Yesterday I did something rather spontaneous.
I went on a “Wild Edible Plant” walk. It took place at an organic farm, and a folk herbalist/wildcrafter taught me about the free “food” that grows in the wild. The common “weeds” grown in my area and their edible and medicinal properties.
I must admit that I had never thought that I would walk around in the wilderness, pick up strange leaves, and then pop them in my mouth! I enjoyed myself, though, and learned a bit about wildcrafting.
The first thing you need to do before swallowing anything is test yourself for allergies with the plant. Chew a small piece of the plant on the tip of your mouth for a while. If you experience any itching at all, spit it out immediately and rinse your mouth with water.
People react differently to different kinds of herbs. One herb might be very beneficial to a lot of people; however, if you are allergic to it, don’t eat it.
I don’t know exactly which plants are which, so I do not suggest going out into your yard right now and eating any plant you see. I suggest getting help from a professional before eating anything.
Now let’s see what I ate/saw:
Cranesville: Also known as True Geranium. This can be rubbed onto skin externally to help hemorrhoids.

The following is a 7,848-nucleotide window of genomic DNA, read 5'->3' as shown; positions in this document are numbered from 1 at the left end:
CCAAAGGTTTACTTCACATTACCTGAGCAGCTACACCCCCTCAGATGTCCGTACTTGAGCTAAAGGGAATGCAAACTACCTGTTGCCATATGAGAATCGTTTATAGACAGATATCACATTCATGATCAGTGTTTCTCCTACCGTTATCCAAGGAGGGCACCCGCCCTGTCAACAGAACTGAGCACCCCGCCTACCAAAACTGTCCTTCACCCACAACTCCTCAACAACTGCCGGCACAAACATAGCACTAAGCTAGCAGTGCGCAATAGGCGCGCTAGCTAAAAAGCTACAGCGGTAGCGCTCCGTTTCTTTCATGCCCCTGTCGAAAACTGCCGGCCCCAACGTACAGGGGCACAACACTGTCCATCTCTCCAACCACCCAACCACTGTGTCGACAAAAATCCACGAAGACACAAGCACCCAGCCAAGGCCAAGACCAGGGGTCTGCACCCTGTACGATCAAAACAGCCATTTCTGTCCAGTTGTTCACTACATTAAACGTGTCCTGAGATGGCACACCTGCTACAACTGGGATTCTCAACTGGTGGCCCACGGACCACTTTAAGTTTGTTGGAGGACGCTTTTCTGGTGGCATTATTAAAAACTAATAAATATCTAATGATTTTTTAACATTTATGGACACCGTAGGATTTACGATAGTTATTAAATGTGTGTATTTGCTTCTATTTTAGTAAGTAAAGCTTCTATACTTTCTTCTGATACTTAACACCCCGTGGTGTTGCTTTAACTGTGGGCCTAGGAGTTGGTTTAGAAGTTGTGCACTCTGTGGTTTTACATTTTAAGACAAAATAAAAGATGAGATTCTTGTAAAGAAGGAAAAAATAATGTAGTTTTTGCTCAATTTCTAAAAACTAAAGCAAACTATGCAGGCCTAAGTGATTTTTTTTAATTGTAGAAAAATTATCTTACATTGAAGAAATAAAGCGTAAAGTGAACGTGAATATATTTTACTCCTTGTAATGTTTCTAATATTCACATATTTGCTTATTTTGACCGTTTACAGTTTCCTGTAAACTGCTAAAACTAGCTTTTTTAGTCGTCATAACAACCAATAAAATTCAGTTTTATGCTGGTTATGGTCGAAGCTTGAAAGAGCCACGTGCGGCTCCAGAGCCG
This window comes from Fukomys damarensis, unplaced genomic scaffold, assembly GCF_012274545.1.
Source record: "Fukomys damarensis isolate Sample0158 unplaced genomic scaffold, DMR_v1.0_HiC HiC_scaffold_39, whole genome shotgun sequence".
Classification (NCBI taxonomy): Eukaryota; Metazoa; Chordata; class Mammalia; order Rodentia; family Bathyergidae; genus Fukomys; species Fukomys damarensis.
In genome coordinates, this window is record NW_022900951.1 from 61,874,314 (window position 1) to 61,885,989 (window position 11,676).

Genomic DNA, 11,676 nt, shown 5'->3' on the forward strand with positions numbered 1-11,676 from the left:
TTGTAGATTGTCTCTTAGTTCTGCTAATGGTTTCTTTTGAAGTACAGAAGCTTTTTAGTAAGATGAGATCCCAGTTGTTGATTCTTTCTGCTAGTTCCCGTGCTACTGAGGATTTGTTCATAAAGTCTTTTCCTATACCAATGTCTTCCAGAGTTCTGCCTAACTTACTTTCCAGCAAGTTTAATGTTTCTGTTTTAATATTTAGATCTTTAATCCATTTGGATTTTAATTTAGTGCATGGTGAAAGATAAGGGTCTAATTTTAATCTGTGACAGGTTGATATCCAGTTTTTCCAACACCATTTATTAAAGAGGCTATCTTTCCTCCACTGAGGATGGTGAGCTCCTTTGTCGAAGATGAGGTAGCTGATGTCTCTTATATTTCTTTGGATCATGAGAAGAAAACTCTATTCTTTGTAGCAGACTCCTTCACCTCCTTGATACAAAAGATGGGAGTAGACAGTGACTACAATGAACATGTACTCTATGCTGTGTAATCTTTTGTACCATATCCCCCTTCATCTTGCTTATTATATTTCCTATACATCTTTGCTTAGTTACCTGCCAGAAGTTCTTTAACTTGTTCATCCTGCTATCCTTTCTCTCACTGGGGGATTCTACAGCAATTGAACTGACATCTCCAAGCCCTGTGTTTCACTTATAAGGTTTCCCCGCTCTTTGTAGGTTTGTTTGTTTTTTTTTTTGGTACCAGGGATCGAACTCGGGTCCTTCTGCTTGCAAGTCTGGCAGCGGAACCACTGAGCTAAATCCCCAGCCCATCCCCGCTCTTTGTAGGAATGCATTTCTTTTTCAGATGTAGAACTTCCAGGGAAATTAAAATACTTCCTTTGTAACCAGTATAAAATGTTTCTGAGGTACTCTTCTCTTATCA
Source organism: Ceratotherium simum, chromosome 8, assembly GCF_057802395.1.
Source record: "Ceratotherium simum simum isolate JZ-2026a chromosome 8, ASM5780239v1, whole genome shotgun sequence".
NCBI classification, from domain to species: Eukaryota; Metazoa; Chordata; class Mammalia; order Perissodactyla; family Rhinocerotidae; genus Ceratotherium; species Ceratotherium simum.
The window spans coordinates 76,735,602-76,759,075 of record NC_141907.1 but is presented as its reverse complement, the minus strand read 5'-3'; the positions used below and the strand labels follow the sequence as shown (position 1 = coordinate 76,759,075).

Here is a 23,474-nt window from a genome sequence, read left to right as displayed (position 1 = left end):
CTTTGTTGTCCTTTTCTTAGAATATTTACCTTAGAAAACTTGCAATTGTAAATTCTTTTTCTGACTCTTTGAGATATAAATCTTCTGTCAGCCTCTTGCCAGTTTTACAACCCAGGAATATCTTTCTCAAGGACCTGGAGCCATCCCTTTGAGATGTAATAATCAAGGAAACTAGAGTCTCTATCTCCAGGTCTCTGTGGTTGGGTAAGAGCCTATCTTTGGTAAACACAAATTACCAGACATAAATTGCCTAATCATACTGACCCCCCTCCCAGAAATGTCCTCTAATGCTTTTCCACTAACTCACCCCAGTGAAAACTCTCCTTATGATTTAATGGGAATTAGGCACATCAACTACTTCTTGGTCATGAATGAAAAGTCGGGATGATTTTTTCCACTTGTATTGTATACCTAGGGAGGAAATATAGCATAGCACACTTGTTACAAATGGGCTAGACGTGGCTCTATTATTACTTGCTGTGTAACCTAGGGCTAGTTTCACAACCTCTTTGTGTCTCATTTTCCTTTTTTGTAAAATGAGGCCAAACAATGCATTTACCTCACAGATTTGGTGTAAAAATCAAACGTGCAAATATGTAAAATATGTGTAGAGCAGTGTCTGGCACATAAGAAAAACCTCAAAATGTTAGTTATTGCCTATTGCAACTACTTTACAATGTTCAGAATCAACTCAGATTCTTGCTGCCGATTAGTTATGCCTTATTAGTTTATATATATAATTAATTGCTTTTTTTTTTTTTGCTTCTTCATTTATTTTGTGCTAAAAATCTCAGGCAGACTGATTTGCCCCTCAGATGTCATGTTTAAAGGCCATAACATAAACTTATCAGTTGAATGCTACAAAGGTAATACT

I think this one is Stinging Nettle, scientific name Urtica dioica. It grows well under oak trees. It is full of highly-absorbable minerals like Iron, Potassium, Calcium, and different salts. Do not eat it raw, but steam it. Supposedly it tastes somewhat like spinach (didn’t try this one). Also, the juice inside the leaf can help fire-ant bites.
These, I believe, are the Viola and Plantain plants. They are a dark, leafy green that can be used in salads. They are also known as anti-tumor plants.
This is the Sour Thistle. It is full of thorns, but it can be eaten to cool you down during a hot day.
I loved taking photos of these. They’re called Beauty Berries. Like their name suggests, they’re beautiful. The trick in knowing whether or not the berry is ripe to pick is if it comes easily off the vine. If it doesn’t, then it isn’t ripe. If it is wrinkled, then it is overripe.
The berries don’t have much of a taste, but it was fun to pop in my mouth. You can boil the leaves for hours and use the water as a mosquito repellent!
This was my favorite, Oxalis. They have triangular-shaped leaves and small purple-pink flowers. They tasted delicious, sweet and tangy. It would pop in your mouth with a flavor sort of like raspberries. I could eat these all day.
Bitter Melon: This has a little spiky, orange berry on it. I believe the seeds inside the berry are poisonous, but the leaves are good for regulating blood sugar levels.
The area the scavenger walk took place was by an organic farm. You can see here all the delicious lettuce they’re growing.
***Note: I am not an expert in these plants and herbs, so I cannot advise you whether or not these will treat or cure anything. I’m just sharing with you what I learned yesterday on a small journey. Always consult an expert before starting a new diet or regimen, or eating foreign plants.
THOUGHT-PROVOKING, MIND-PRODDING QUESTION OF THE DAY:
If you are an herb-expert reading this post, will you tell me more about wild plants? If I made any mistakes from the above, please correct me!
Have you ever been on a “weed walk,” or sampled wild plants?